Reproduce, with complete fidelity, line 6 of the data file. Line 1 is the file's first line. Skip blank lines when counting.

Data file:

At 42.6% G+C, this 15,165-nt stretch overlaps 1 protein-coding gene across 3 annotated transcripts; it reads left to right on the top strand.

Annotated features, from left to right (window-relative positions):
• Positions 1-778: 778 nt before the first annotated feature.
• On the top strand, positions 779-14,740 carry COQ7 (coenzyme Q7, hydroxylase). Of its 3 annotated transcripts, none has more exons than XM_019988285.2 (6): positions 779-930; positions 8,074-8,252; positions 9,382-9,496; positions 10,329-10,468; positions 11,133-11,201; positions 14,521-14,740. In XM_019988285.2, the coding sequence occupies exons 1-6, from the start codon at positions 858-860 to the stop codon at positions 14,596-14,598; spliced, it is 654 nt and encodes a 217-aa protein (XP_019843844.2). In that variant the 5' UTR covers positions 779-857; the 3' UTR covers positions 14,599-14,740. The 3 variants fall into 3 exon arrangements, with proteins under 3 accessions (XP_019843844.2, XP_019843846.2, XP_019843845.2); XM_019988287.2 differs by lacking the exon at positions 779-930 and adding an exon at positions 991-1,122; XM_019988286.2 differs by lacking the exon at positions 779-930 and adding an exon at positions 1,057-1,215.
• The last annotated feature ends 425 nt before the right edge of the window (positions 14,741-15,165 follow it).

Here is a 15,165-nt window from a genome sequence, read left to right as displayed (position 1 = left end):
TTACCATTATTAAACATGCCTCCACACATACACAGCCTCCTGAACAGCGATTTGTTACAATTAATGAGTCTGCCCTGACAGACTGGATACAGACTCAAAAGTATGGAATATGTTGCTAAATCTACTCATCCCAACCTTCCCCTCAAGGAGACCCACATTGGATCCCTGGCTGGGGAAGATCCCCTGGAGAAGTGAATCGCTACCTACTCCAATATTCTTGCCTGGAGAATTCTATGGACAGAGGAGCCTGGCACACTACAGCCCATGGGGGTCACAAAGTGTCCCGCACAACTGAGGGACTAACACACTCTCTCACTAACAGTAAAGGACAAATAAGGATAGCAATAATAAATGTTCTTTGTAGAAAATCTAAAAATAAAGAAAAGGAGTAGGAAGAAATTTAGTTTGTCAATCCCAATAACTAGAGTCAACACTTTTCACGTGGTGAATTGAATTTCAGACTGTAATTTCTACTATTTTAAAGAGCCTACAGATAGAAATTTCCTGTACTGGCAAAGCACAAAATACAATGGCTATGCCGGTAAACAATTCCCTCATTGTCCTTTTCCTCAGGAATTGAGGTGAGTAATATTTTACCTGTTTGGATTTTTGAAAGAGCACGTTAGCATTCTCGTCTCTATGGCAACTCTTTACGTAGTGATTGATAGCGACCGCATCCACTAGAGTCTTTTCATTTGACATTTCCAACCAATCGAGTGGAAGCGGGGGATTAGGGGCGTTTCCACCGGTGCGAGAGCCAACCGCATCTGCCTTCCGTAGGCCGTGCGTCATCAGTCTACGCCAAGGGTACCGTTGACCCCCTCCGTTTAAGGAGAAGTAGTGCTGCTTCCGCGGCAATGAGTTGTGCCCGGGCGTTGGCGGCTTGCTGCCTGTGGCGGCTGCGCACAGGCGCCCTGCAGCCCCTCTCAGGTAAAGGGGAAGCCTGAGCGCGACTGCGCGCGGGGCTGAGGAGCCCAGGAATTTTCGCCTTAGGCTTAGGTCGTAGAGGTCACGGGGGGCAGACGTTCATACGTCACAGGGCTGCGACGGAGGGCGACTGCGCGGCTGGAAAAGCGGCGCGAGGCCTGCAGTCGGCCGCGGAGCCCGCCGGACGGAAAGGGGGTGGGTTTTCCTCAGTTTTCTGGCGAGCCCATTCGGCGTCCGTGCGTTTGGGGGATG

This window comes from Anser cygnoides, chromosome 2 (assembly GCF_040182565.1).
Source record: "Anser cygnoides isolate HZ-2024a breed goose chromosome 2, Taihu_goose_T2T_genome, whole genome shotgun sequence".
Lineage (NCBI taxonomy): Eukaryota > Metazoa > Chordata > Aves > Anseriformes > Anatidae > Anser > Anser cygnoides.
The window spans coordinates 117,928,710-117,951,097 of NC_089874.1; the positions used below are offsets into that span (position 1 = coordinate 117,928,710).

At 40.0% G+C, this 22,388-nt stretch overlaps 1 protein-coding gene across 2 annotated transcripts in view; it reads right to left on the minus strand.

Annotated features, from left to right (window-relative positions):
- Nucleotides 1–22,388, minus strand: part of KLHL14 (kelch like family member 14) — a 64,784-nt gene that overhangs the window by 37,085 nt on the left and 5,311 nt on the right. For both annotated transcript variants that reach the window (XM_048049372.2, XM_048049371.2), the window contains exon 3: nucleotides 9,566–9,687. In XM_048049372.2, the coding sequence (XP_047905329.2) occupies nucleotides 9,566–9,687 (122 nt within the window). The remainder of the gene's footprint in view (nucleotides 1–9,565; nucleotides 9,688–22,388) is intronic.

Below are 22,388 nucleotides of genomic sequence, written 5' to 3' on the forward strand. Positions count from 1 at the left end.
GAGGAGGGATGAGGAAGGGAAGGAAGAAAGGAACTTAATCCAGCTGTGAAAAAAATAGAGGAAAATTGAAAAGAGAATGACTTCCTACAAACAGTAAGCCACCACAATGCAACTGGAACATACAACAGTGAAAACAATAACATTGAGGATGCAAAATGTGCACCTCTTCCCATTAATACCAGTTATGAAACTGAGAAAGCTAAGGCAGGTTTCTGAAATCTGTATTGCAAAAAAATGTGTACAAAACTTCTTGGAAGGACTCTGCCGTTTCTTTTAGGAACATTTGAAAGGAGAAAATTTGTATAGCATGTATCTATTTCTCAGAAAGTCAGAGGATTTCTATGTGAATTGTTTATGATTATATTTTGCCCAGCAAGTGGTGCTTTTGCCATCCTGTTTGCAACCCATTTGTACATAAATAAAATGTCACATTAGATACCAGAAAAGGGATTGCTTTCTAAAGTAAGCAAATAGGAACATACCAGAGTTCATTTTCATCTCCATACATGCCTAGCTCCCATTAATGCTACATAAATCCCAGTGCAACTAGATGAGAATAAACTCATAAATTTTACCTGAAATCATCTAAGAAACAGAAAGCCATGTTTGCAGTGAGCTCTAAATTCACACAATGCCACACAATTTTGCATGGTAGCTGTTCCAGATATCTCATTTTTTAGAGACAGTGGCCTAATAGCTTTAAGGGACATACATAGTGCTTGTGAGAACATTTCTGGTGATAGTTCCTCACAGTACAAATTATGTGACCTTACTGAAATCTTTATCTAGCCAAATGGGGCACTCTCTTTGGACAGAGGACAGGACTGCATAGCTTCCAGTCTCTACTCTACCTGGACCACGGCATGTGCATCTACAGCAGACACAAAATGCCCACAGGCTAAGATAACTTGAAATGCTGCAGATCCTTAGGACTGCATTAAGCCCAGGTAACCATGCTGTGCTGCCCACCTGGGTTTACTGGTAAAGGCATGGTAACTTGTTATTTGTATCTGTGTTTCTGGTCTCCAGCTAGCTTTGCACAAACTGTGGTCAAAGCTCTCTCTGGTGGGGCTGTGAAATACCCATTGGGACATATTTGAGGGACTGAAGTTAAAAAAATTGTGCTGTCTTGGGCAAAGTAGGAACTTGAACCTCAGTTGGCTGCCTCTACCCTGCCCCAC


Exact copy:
Here is a 15,165-nt window from a genome sequence, read left to right as displayed (position 1 = left end):